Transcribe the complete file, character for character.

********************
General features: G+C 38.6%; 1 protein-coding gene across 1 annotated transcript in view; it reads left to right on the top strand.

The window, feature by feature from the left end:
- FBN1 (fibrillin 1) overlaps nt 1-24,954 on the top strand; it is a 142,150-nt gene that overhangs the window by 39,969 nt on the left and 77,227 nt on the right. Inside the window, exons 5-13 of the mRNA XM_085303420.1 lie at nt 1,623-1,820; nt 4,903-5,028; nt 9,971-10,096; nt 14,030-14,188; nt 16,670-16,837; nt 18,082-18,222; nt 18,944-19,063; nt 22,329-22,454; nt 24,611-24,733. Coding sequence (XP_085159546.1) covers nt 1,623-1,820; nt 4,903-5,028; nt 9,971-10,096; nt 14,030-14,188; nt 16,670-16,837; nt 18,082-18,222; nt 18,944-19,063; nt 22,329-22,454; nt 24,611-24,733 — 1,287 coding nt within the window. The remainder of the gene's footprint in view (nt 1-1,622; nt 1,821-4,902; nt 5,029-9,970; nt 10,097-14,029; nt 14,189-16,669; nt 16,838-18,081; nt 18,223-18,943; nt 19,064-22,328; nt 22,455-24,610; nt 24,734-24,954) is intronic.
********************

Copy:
General features: G+C 38.6%; 1 protein-coding gene across 1 annotated transcript in view; it reads left to right on the top strand.

The window, feature by feature from the left end:
- FBN1 (fibrillin 1) overlaps nt 1-24,954 on the top strand; it is a 142,150-nt gene that overhangs the window by 39,969 nt on the left and 77,227 nt on the right. Inside the window, exons 5-13 of the mRNA XM_085303420.1 lie at nt 1,623-1,820; nt 4,903-5,028; nt 9,971-10,096; nt 14,030-14,188; nt 16,670-16,837; nt 18,082-18,222; nt 18,944-19,063; nt 22,329-22,454; nt 24,611-24,733. Coding sequence (XP_085159546.1) covers nt 1,623-1,820; nt 4,903-5,028; nt 9,971-10,096; nt 14,030-14,188; nt 16,670-16,837; nt 18,082-18,222; nt 18,944-19,063; nt 22,329-22,454; nt 24,611-24,733 — 1,287 coding nt within the window. The remainder of the gene's footprint in view (nt 1-1,622; nt 1,821-4,902; nt 5,029-9,970; nt 10,097-14,029; nt 14,189-16,669; nt 16,838-18,081; nt 18,223-18,943; nt 19,064-22,328; nt 22,455-24,610; nt 24,734-24,954) is intronic.